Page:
As an escape line and rescue organization, Dutch-Paris ended at the Spanish frontier. The passeurs stopped at the border, handed out some pesetas that Dutch-Paris paid for, pointed the aviators and Engelandvaarders down the mountain towards the closest Spanish village and then turned around and headed back home. The resisters in Dutch-Paris did not know what happened in Spain because none of their fugitives came back. If they did, they certainly wouldn’t have given the men pesetas because the Guardia Civil just confiscated all their money.

Generally speaking, the first day or two after crossing the border went like this. Frenchmen tried to get as far into Spain as possible without being noticed because everyone knew that Franco’s Guardia Civil would turn them back over the border into the hands of the Germans. But Allied aviators and Dutchmen could rely on some diplomatic protection. They went into the nearest village or town and turned themselves into the Guardia Civil. Or sometimes the Guardia Civil saved them the trouble by waiting behind a boulder at the entrance to the village to arrest them.

The Guardia took the men’s particulars and their money and then sent them to an inn or café to eat and to clean up. Eventually the men moved south to the town of Viella courtesy of the Guardia Civil.  There they contacted their embassies and waited for their diplomatic representatives to do whatever they were going to do. At times there were quite a few aviators hanging about Viella waiting. The Spanish authorities questioned them and, after visits from German “advisors”, questioned them again with more pointed questions.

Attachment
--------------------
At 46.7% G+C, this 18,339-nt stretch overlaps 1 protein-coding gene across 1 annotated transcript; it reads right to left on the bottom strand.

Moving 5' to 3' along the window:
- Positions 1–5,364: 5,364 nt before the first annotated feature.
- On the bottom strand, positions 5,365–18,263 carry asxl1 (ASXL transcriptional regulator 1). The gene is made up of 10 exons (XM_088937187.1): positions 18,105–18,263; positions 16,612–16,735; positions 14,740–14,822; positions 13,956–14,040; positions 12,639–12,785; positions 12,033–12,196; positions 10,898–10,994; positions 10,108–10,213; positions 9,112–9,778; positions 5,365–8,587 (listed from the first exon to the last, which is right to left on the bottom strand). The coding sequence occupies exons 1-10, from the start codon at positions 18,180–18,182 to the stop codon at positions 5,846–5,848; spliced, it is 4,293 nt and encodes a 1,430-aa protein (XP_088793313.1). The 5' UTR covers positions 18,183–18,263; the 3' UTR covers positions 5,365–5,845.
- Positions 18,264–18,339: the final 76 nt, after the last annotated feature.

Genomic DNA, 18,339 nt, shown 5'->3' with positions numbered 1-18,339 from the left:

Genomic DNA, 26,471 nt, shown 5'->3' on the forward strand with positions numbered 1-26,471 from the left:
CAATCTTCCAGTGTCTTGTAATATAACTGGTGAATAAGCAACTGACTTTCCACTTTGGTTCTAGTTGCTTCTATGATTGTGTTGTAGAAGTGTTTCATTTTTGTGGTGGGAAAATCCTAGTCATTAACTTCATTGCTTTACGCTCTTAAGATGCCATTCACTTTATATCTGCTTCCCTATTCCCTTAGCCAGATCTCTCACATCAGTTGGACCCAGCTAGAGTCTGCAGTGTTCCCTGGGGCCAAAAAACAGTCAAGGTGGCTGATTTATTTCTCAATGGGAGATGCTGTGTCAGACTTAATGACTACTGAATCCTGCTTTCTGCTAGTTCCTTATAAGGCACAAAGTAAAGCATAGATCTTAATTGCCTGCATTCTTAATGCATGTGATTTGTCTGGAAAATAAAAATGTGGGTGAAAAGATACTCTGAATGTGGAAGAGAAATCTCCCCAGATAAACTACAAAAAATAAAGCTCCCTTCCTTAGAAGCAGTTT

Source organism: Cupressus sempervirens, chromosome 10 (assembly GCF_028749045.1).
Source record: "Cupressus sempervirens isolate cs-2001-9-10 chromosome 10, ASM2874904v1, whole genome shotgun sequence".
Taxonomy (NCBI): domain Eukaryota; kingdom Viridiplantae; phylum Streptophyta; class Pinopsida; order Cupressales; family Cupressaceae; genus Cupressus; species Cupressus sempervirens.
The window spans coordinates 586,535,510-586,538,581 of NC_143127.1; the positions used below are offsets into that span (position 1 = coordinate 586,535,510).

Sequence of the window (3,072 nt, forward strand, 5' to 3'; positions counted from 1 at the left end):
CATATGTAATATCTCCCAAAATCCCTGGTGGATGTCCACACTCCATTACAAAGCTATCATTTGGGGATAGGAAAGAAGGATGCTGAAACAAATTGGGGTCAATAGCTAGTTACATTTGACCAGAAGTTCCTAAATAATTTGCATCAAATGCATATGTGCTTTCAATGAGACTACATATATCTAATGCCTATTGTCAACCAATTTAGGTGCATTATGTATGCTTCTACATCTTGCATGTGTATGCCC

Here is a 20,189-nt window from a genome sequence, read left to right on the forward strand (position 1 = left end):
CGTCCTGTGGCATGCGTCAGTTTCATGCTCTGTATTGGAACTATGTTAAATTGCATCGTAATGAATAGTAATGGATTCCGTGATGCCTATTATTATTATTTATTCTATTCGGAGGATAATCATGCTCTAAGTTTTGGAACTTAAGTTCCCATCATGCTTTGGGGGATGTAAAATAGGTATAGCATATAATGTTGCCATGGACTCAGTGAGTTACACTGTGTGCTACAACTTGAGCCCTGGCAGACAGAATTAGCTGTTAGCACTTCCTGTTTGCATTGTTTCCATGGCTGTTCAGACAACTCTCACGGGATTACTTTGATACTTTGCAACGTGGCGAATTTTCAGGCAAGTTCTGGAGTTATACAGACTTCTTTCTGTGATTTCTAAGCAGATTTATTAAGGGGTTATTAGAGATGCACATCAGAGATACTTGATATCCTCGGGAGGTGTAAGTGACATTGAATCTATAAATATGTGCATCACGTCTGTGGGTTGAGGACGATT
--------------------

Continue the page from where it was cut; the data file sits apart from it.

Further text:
An Australian who traveled with Dutch-Paris described his interrogations like this. He said that the frontier police at Bosost (the first Spanish village you come to after crossing the border where he did) asked him about his route to Spain and seemed particularly keen to know how he knew he had crossed the border. The Australian said he didn’t know but had asked a local man they came across at random. The Spaniards also asked some political questions along the lines of “who started the war” and “what are you fighting for.” The Australian said he was in the war for adventure, which satisfied the Spaniards.

The Australian, who spoke some French, acted as an interpreter for a couple of Americans in Viella. According to him, the Spanish police had a big wall map with push pins that were pretty close to the route that they had taken, but neither he nor the Americans gave them any definite information.

All the Dutch-Paris aviators and Engelandvaarders who reported on their experiences in Spain were treated decently bordering on hospitably there when they were close to the border. Some of them were then taken to internment camps where they were treated abominably, but others were taken to Madrid and treated quite well. So journeys in Spain varied as much as journeys through occupied territory depending on a range of factors and circumstances.